Helvette, what do we have here? Narvik is a mediocre but perfectly watchable war drama based on true events. You can tell it’s intended for the domestic, Norwegian market without much desire to wow the international audiences. This makes it feel more personal, offering you an opportunity to feel the pulse of the nation. And I’m always up for these voyeuristic expeditions. Again we will be focusing on a family in an incredibly difficult situation as WWII is slowly but surely coming to Norway. I do understand their decision to use the family unit to tell a broader story of the Battles of Narvik.
This is an easy way out and it no doubt resonates well with the general population. However, it’s also awfully generic and predictable. Sheesh, how many of these movies we will have to watch where mother and father have to make difficult decisions and overcome obstacles in order to finally be reunited? On the other hand, Narvik also offers an intriguing look at the oftentimes forgotten aspects of warfare. In order to fight a war you need to have a lot of equipment and to make that equipment you need resources. Like iron ore produced in the small town of Narvik.
At the same time, we see the war as it really is, messy and brutal. The political games are bolstered by the threat of violence and a situation that’s constantly changing. So, if you’re willing to look past the family melodrama, even hardcore war movie fans will find something interesting here. However, do not expect a lot of action or anything like that. The depiction of the battle is rather limited due to budgetary constraints. So, this isn’t All Quiet on the Western Front, a masterpiece that manages to fuse action and personal drama into one engaging narrative.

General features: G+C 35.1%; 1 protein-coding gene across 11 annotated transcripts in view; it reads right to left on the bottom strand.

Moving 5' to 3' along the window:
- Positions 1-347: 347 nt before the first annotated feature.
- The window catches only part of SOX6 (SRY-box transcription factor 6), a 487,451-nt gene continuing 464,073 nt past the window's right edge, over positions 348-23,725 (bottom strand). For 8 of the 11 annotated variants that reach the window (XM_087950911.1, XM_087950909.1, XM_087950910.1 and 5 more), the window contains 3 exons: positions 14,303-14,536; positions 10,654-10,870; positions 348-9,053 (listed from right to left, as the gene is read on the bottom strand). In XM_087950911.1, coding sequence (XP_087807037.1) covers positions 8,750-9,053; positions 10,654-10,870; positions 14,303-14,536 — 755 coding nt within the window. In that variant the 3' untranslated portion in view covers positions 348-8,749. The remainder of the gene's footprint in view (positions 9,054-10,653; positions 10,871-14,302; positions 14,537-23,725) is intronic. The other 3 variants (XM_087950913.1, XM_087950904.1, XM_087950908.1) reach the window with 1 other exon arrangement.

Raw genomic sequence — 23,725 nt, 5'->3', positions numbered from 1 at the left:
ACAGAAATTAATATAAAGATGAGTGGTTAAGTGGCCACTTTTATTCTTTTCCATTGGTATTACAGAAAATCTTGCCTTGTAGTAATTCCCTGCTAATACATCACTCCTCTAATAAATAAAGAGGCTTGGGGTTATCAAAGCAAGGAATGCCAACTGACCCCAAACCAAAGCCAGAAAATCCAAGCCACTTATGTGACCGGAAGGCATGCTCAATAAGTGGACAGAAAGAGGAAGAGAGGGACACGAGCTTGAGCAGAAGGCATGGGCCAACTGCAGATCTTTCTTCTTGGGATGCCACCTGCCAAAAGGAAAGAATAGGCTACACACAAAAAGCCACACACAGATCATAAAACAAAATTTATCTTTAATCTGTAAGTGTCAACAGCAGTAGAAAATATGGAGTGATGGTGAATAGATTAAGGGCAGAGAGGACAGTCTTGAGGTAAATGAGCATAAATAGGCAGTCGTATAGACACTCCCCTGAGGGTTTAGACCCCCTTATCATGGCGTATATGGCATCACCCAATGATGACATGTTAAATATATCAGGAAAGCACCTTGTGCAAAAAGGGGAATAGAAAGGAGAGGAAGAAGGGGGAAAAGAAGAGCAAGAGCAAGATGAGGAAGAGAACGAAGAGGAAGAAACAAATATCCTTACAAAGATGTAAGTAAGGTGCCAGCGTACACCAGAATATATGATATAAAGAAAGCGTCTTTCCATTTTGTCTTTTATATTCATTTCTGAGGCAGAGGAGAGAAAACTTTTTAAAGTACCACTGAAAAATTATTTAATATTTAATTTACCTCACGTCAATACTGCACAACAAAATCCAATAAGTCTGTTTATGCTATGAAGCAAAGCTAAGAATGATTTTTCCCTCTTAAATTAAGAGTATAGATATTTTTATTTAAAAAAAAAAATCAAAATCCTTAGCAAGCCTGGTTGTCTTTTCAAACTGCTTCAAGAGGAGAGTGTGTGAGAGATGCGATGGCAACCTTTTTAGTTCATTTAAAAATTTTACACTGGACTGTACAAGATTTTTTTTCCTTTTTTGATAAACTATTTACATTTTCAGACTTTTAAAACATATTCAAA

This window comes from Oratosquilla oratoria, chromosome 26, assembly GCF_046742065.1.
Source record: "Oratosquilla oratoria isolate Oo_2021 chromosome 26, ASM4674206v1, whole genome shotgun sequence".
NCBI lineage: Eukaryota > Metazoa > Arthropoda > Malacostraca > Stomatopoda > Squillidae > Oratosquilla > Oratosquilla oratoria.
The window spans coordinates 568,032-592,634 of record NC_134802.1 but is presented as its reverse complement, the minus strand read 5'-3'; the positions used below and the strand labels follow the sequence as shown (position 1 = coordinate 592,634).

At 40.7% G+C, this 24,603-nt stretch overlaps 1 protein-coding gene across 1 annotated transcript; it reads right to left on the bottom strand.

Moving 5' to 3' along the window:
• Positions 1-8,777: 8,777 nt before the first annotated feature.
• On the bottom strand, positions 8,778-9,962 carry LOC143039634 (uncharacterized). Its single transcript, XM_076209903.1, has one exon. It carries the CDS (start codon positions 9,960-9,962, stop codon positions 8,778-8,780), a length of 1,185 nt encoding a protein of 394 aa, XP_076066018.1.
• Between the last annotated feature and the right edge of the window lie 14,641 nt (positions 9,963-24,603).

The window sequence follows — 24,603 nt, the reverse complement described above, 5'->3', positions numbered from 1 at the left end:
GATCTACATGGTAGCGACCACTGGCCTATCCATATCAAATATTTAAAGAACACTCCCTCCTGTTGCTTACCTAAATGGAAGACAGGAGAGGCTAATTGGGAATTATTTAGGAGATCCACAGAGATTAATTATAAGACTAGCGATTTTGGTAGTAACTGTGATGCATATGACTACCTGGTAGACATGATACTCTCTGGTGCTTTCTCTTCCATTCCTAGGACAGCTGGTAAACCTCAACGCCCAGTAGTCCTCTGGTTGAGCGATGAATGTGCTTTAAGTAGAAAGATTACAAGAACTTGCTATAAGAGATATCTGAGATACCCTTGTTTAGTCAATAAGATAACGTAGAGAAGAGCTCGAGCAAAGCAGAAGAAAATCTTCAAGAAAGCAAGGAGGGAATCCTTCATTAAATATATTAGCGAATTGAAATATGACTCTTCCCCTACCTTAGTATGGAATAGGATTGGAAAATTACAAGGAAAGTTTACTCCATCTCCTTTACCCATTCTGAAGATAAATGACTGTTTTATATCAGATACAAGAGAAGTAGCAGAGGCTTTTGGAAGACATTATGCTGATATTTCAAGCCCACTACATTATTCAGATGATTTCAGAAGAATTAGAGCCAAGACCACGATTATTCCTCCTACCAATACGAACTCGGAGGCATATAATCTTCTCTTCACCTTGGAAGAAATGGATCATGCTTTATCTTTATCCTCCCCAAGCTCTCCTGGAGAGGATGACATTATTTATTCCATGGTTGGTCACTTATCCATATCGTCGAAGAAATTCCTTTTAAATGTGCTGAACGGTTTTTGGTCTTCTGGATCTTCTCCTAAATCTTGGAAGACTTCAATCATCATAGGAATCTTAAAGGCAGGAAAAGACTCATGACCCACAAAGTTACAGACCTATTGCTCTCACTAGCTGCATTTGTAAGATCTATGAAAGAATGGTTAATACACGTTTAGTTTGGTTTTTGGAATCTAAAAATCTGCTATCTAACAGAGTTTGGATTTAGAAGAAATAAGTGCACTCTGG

It is the year of our lord Satan 1940 and Gunnar Tofte is one happy man. He’s a soldier who just got permission to visit his son and wife tonight. However, in the middle of the night, Gunnar starts hearing explosions in the distance and leaves his family home in haste. It would appear that the Germans are attacking his small town under the cover of darkness. The first light will bring even more bad news as his unit must destroy an important route out of town. Town his wife and son are trying to leave…
Taking advantage of the Norwegian snowy setting, Narvik looks and feels authentic. Especially when you consider the fact the budget was just $6.4 million. The cast was solid and the script was well-written. Sure, it could’ve been better but that’s not important now. What is important is an honest look into the early stages of the war. Something we, unfortunately, had the opportunity to see recently with the Russian invasion of Ukraine.
If, however, you’re looking for something a bit flashier and action-packed, I do recommend you check out Sisu, a Finnish movie about one tough son of a bitch fighting the Germans for his gold.
Director: Erik Skjoldbjærg
Writers: Christopher Grøndahl, Sebastian Torngren Wartin
Cast: Kristine Hartgen, Carl Martin Eggesbø, Christoph Gelfert Mathiesen, Henrik Mestad, Christoph Bach
Fun Facts: Eystein Røset is the only living survivor of the Battles of Narvik and after he saw this movie he said: “This is exactly how it happened”.